Swiss prosecutor opens investigation into Credit Suisse takeover

Switzerland’s federal prosecutors have opened an investigation into the state-backed takeover of Credit Suisse by its bigger rival UBS.

The Bern-based prosecutor is looking into potential breaches of Swiss criminal law by government officials, regulators and executives at the two banks, which agreed to an emergency merger last month during a hectic weekend to avert a potentially catastrophic financial crisis.

“The federal prosecutor’s office wants to proactively fulfill its mission and responsibility to contribute to a clean Swiss financial center and has set up surveillance to take immediate action in any situation that falls within its scope of activity,”[ads1]; the authority told the Financial Times.

There were “many aspects of events surrounding Credit Suisse” that warranted investigation, it said, which needed to be analyzed to “identify any crimes that may fall within the purview of [prosecutor]”.

The prosecutor, Stefan Blättler, has issued a number of “investigation orders” to public bodies. His office has also been in contact with the federal and cantonal authorities and is likely to seek to interview key officials in relation to the takeover.

The forced marriage between the two banks has caused an uproar in Switzerland: political parties have triggered a special meeting of parliament this month where a formal commission of inquiry is likely to be voted into power.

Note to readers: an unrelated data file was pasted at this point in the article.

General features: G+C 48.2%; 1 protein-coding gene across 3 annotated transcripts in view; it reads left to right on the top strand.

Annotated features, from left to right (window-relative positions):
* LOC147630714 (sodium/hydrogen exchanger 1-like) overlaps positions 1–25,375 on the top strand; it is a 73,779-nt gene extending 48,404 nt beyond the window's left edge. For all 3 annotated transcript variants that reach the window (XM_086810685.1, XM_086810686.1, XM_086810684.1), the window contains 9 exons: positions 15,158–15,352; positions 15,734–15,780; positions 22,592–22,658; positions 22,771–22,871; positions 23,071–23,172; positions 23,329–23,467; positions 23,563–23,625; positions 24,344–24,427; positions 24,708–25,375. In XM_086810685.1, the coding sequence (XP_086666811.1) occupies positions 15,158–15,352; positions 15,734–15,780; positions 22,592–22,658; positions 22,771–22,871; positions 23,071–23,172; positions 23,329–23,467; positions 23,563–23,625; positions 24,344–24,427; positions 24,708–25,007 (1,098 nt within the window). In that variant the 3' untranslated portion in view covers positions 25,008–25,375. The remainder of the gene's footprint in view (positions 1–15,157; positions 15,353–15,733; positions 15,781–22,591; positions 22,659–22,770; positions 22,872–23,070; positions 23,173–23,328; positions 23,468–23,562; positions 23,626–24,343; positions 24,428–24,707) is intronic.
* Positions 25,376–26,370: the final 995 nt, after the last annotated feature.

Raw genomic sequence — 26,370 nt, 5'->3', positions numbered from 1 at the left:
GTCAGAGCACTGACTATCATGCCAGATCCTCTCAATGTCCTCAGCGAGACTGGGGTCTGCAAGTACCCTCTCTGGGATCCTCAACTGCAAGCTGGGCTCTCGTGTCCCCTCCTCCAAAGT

Opinion polls show that more than three-quarters of Swiss citizens oppose the $3.5 billion takeover, which would create a financial giant with a balance sheet of more than SFr5.5 billion.

Prosecutor Stefan Blättler has given a number
Swiss prosecutor Stefan Blättler has issued a series of “investigation orders” to public bodies © Fabrice Coffrini/AFP/Getty Images

A majority support legislation to break up the bank or even measures to reclaim bonuses from executives, who they say should be held accountable for their actions.

Parliamentarians from across the political spectrum have also questioned the use of emergency powers by the government – the seven-person Federal Council – to extend taxpayer-backed financial guarantees to UBS and to quell possible shareholder opposition.

The Federal Council issued a decree to write off more than SFr 16 billion of so-called AT1 subordinated hybrid debt instruments issued by Credit Suisse to smooth the takeover, while choosing to preserve some value for shareholders.

The move angered some major international fixed-income investors, and raised concerns among international regulators about the impact on other banks’ ongoing ability to raise capital.

Some of the investors affected have vowed to take the Swiss government and the Financial Supervisory Authority to court over the decision.

Bern has insisted that the urgency of the situation last month meant there were few options. Credit Suisse experienced a dramatic deterioration in its ability to access liquidity in the days before the bailout ended on March 19, the government has said.

According to Finance Minister Karin Keller-Sutter, a government takeover of Credit Suisse, or its orderly dissolution in a process known as “resolution”, were not viable alternatives to the takeover because of the unacceptable financial risk to taxpayers they would have incurred.

Shareholders for both UBS and Credit Suisse – who were refused to speak out by the government – will next week have an opportunity to air grievances at both banks’ annual meetings.

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